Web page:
Ghana’s Special Prosecutor, Mr Martin Amidu, has started investigations into the Airbus bribery scandal.
In a statement, Mr. Amidu said the probe kicked off February 4, 2020, after establishing that there is reasonable suspicion of corruption in the Airbus scandal.
Last week, President Nana Akufo-Addo referred the matter to the Office of the Special Prosecutor after court documents from the UK and the US found Airbus SE guilty in a series of unlawful business deals in countries including Ghana where a relative of a top elected government official was allegedly bribed.
“The Special Prosecutor has determined that the said referral and deferred prosecution of agreements and judgments accompanying them raise reasonable suspicion of the commission of corruption and corruption-related offences of bribery of public officers and the use of public office by public officers for private office which are offences falling within the mandate of this office under the office of the Special Prosecutor Act 2017 Act (595). A preliminary investigation was, accordingly opened on 4 February 2020 by this office into the allegations contained in the judgements referred to this Office aforesaid,” Mr Amidu said in his statement.
The statement further noted that the relevant domestic public institutions have been invited to provide relevant documents to aid in the probe.
It, therefore, urged the public not to speculate or politicise the content of the UK and America courts on the matter until after the outcome of the investigations.
“The relevant domestic public institutions which can assist the ongoing investigations have been contacted to provide information and documents under Act (595).
“The Office of the Special Prosecutor appeals to the general public not to speculate or politicise the disclosures made in the deferred prosecutors agreements and judgements so as to allow this office to treat the suspected crimes as suspected crimes simplicita and nothing more pending the conclusion of the investigations,” the statement said.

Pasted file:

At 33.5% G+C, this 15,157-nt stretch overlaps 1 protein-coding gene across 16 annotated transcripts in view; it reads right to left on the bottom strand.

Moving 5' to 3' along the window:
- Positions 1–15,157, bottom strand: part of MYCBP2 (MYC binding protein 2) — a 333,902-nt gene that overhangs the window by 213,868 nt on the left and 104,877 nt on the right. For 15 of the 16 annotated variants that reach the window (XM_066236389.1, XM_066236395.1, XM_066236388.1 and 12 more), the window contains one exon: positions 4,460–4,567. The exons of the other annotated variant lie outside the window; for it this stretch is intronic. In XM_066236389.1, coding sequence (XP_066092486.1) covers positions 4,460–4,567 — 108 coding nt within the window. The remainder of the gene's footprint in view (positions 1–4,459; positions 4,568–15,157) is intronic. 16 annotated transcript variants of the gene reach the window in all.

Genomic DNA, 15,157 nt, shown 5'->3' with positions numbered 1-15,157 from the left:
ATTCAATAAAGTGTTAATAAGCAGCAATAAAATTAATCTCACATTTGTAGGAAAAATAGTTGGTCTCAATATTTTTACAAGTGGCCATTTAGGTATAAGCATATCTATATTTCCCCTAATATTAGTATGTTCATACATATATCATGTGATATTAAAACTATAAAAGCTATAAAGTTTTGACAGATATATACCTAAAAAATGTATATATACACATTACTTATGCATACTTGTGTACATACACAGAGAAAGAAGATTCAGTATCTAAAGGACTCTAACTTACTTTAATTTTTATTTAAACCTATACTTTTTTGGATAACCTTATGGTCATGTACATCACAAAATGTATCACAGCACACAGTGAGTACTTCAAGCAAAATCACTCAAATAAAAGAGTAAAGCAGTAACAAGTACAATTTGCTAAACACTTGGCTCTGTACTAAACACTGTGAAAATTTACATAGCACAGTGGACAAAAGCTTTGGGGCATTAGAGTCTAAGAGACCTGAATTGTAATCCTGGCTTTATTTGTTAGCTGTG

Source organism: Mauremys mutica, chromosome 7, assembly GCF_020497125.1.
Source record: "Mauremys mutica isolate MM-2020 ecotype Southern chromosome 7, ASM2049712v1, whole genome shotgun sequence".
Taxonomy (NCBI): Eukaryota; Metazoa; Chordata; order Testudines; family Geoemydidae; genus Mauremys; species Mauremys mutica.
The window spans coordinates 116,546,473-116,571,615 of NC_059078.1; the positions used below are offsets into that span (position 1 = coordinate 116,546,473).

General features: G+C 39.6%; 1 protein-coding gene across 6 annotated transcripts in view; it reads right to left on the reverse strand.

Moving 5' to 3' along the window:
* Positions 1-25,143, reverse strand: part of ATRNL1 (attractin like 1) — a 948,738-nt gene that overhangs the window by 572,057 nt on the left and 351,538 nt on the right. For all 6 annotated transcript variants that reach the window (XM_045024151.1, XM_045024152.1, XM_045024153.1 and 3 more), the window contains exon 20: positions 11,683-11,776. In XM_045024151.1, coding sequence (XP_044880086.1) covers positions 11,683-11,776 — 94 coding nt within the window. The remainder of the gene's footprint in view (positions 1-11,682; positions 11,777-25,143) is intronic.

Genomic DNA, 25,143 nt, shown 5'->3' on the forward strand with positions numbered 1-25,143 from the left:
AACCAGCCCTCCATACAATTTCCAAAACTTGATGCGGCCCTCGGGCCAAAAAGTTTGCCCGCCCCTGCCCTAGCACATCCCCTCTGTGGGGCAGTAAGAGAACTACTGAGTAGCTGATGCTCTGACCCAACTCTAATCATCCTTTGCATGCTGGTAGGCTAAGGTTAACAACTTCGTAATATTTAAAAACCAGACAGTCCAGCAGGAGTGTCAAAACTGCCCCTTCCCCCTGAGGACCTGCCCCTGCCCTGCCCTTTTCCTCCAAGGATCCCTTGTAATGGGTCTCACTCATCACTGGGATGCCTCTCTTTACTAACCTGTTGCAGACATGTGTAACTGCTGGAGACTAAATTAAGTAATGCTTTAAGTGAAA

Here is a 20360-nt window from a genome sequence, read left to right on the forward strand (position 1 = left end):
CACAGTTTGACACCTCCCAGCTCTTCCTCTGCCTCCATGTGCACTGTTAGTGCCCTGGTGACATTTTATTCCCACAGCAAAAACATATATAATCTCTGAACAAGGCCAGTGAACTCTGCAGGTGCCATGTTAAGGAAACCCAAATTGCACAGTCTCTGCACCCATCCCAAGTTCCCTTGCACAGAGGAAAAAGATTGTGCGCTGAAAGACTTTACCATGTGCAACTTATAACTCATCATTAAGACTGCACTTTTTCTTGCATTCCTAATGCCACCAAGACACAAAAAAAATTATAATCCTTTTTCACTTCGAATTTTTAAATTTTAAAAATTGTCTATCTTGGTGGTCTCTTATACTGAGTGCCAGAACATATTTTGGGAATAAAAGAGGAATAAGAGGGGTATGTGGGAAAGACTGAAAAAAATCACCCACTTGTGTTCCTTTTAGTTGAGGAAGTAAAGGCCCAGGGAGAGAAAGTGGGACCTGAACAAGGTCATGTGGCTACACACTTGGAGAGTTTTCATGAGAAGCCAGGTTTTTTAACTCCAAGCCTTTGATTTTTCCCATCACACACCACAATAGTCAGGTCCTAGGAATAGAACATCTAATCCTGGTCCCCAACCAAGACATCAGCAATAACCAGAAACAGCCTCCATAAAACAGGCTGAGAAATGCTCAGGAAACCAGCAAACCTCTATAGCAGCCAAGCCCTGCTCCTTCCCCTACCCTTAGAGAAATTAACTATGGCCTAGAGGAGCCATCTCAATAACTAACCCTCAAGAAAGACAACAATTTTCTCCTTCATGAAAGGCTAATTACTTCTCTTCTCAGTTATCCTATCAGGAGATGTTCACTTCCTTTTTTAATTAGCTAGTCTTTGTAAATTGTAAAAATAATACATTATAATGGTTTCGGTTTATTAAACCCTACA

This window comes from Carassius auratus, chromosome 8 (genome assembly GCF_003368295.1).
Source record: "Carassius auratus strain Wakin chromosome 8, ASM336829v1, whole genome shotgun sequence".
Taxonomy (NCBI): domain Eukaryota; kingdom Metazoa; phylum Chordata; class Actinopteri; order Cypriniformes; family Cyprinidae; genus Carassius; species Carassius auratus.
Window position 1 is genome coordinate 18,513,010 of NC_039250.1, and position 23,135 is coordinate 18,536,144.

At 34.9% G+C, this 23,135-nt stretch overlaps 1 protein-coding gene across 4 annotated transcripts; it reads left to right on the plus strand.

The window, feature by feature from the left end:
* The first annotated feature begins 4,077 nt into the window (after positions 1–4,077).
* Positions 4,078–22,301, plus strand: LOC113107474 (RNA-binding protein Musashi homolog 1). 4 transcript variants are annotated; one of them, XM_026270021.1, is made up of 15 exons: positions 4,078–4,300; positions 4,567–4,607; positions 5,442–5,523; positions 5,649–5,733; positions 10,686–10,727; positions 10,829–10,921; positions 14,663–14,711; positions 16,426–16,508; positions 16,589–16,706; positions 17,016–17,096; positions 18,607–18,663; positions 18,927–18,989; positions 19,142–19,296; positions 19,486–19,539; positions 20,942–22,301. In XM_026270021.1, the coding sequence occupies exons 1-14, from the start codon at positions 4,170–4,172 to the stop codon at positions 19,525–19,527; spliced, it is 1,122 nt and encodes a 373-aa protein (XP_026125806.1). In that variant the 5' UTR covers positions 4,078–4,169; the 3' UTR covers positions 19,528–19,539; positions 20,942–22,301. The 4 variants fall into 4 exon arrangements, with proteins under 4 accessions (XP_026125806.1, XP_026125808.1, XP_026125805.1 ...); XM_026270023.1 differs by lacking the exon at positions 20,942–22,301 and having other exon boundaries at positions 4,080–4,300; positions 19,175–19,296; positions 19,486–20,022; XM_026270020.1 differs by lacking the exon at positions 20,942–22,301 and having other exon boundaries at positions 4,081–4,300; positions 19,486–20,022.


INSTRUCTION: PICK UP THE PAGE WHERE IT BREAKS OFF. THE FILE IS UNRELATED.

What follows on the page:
European aviation giant, Airbus, has confessed to paying huge sums of money as bribe to government officials and persons close to the seat of government during the Mills and Mahama administration.
Court documents reveal that Ghana is among countries Airbus doled out millions of dollars as bribe between 2011 and 2015 to strike deals through secret agents.
“It was a pervasive and pernicious bribery scheme in various divisions of Airbus SE that went on for a number of years,” US District Judge Thomas Hogan said.
The European planemaker has now agreed a record $4bn settlement with France, the United Kingdom and the United States as a result of the scandal. The US Department of Justice said the deal was the largest-ever foreign bribery settlement.
The scheme was run by a unit at Airbus’ French headquarters, which its one-time chief executive, Tom Enders, reportedly called “bullshit castle”.
The disclosures, made public after a nearly four-year investigation spanning sales to more than a dozen overseas markets, came as courts on both sides of the Atlantic formally approved settlements that lift a legal cloud that has hung over Europe’s largest aerospace group for years.
Read the full details surrounding how Ghana acquired three Airbus C295 from the company for its military.